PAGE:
#189: Are you a Pessimist or Opportunist? Take this quiz to find out! Full notes at   Topics covered in this episode: Pessimists, Opportunists, and the Half-Glass Investor Quiz    How a GOOD credit score is all you need Ponda from the Honda   Cool resource for your email: Wisestamp (support the show by using this link)
#188: Leah Bell shares her story of growing $32k in student loan debt - and why it makes her angry! Upcoming webinars: July 1st: Get more out of your money by Spending Our Values June 23rd: Premium Podcast Player Showdown In this episode: Leah Bell, The Angry Grad, did what she thought everyone does: Goes to college to get a degree. What she didn’t know was her chosen major narrowed her options just before the recession of 2008.  Leah is now on a mission to educate others about education. We also check in with Jason from @Phroogal on #TheRoad To Financial Wellness (first appeared on Episode 186). John Beidel, from Episode 172, wrote a really funny article about Taxes. Yes, funny. Full notes at
#187: An informed consumer is a better consumer. This episode will show how Credit Cards make money from processing fees.  I also give a few tips for reducing fees and a new way to send a friend money for free. Full notes at     Infographic with credit and debit card statistics:   How Counting Can Work Even When Budgets Aren’t Accurate:   Ponda from the Honda: Fight Big Business by Cutting Up Credit Cards
#186: What could be better than taking a 30-day journey across the U.S. in a van? Full notes at   Jason Vitug from Phroogal is leaving for a 30 day journey throughout the U.S. to promote financial wellness. Visit to find a location near you Also: Debit cards, auto-pay, bill-pay, and checks: There are multiple ways money can come out of our accounts. It's more important than ever to balance our checking account every month. I give 7 reasons to balance your account and 3 tips to make it easier. Ponda from the Honda: There is no single "right way" to do something Did you budget your summer vacation? My Virtual Budget Course can help you prioritize spending and discover how much money you have left for your next financial goal.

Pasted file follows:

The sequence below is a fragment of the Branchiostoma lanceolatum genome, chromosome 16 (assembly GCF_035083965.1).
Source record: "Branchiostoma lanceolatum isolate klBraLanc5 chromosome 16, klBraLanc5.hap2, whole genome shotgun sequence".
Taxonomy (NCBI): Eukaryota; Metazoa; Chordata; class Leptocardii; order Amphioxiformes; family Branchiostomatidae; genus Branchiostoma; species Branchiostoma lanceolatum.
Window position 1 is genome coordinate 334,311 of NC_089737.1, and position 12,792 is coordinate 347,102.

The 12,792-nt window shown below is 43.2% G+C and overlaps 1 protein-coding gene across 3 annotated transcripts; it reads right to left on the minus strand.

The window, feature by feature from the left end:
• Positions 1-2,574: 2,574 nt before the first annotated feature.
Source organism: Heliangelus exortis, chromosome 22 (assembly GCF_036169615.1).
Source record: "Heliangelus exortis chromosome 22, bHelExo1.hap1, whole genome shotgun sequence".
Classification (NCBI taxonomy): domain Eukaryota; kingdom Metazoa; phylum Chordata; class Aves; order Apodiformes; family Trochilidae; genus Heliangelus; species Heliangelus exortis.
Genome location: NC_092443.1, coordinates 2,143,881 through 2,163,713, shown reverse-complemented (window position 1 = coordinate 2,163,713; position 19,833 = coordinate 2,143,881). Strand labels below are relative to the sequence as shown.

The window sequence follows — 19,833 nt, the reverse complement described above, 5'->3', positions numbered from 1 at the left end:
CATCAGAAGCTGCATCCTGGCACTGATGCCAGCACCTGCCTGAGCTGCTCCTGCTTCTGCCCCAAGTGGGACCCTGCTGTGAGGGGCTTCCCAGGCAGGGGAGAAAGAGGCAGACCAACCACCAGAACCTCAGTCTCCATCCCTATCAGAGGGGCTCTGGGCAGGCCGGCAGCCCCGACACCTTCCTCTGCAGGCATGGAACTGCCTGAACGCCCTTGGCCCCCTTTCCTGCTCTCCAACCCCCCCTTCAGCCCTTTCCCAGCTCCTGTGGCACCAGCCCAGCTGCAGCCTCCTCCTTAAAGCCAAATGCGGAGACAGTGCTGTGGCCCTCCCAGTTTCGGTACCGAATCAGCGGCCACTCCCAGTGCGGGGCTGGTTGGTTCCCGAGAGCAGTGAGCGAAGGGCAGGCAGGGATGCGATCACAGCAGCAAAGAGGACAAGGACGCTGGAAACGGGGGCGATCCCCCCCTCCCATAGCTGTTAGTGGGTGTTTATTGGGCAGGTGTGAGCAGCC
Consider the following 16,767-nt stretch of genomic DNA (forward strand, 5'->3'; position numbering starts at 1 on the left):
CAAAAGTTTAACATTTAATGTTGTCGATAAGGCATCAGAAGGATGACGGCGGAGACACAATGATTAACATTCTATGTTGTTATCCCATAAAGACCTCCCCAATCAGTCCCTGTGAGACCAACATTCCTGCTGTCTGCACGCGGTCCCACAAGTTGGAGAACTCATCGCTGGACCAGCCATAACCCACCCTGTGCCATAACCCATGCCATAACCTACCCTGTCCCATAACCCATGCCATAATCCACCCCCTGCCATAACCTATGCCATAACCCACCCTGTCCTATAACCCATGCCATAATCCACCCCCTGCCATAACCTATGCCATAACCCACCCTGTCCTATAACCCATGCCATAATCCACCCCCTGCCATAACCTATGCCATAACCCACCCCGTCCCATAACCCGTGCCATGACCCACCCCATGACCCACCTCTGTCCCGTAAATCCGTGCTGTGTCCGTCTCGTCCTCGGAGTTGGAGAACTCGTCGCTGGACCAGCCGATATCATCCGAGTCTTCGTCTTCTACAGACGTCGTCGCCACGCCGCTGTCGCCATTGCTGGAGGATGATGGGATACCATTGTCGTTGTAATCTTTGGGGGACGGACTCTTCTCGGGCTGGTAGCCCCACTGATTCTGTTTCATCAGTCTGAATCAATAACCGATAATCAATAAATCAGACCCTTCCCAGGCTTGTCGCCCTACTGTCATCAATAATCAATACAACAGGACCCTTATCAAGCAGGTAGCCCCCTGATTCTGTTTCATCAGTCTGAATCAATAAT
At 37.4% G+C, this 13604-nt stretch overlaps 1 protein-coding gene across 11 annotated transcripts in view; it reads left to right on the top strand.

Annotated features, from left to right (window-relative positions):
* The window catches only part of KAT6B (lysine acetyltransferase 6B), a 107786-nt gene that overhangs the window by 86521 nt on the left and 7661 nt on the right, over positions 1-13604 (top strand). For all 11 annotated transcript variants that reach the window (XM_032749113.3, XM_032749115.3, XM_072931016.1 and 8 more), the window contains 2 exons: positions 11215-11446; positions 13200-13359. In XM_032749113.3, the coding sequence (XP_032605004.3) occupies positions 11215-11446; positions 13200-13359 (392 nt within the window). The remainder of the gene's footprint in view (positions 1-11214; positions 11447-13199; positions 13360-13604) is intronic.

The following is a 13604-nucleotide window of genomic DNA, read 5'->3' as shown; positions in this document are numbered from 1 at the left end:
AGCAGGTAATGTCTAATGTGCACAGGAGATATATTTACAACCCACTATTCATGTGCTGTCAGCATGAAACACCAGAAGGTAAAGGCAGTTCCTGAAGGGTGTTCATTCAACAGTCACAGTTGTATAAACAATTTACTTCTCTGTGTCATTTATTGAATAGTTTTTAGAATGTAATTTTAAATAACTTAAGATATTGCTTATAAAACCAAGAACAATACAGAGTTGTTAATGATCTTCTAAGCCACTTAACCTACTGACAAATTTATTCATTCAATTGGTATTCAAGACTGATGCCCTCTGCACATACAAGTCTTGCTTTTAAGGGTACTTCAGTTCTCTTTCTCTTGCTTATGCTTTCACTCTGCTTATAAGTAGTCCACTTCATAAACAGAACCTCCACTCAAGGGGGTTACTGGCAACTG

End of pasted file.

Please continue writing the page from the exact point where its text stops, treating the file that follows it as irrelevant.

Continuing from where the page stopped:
#185: It's impossible to be immune to card fraud, but you can reduce the opportunities of being a victim. In this episode I share steps you can take to use your Debit card responsibly and reduce the chance someone will steal your card. More information and full show notes with links can be found at
#184: Identity theft is no joke - and it's on the rise! Should you pay for monitoring? Full show notes at   Keith Bunn of compared four companies to see if their services are worth the cost. Also in this episode:  'Ponda from the Honda - My mailbox is wasting a lot of energy Upcoming webinars and recent appearances Testimony from a listener who learned risk vs reward from an engineering book
#183: Dave Ramsey announced his new budgeting software - EveryDollar. It is awesome - and have many similar features to YNAB (You Need A Budget). Which premium budgeting software is best for you? Let's compare the different features and methods to identify the right one for you. Also: Holla from the Impala is changing. Listen to all the reasons you shouldn't buy a car from a long distance. For more information, visit the show notes at
#182: Carl Richards was a ditch-digger, fell into a securities job, became a Certified Financial Planner, then became the Sketch Guy at the New York Times by drawing financial concepts on paper napkins. He released his second book, the One Page Financial Plan, and shares with us his journey from ditch-digger to NYTimes writer.   For a more complete list of notes with pictures and links, go to